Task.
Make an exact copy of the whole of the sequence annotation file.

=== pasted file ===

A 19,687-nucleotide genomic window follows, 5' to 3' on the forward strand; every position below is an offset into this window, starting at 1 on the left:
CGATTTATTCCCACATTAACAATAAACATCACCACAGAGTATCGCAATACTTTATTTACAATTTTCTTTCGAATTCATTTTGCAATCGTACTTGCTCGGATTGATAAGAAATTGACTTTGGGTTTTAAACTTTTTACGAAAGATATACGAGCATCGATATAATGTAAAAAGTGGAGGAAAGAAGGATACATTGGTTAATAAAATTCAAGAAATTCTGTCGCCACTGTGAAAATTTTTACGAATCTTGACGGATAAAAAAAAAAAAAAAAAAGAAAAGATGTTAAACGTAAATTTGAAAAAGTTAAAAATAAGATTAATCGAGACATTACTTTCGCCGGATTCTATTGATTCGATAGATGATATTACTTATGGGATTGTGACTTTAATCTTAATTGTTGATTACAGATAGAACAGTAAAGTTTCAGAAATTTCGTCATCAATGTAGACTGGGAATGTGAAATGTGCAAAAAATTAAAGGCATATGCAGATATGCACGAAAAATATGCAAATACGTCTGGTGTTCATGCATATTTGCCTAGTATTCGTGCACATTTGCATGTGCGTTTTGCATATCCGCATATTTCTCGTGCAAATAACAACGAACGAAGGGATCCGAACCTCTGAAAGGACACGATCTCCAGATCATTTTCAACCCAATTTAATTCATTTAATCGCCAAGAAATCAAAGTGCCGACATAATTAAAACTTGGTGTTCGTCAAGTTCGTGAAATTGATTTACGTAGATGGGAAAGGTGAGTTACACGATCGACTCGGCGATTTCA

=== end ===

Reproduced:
A 19,687-nucleotide genomic window follows, 5' to 3' on the forward strand; every position below is an offset into this window, starting at 1 on the left:
CGATTTATTCCCACATTAACAATAAACATCACCACAGAGTATCGCAATACTTTATTTACAATTTTCTTTCGAATTCATTTTGCAATCGTACTTGCTCGGATTGATAAGAAATTGACTTTGGGTTTTAAACTTTTTACGAAAGATATACGAGCATCGATATAATGTAAAAAGTGGAGGAAAGAAGGATACATTGGTTAATAAAATTCAAGAAATTCTGTCGCCACTGTGAAAATTTTTACGAATCTTGACGGATAAAAAAAAAAAAAAAAAAGAAAAGATGTTAAACGTAAATTTGAAAAAGTTAAAAATAAGATTAATCGAGACATTACTTTCGCCGGATTCTATTGATTCGATAGATGATATTACTTATGGGATTGTGACTTTAATCTTAATTGTTGATTACAGATAGAACAGTAAAGTTTCAGAAATTTCGTCATCAATGTAGACTGGGAATGTGAAATGTGCAAAAAATTAAAGGCATATGCAGATATGCACGAAAAATATGCAAATACGTCTGGTGTTCATGCATATTTGCCTAGTATTCGTGCACATTTGCATGTGCGTTTTGCATATCCGCATATTTCTCGTGCAAATAACAACGAACGAAGGGATCCGAACCTCTGAAAGGACACGATCTCCAGATCATTTTCAACCCAATTTAATTCATTTAATCGCCAAGAAATCAAAGTGCCGACATAATTAAAACTTGGTGTTCGTCAAGTTCGTGAAATTGATTTACGTAGATGGGAAAGGTGAGTTACACGATCGACTCGGCGATTTCA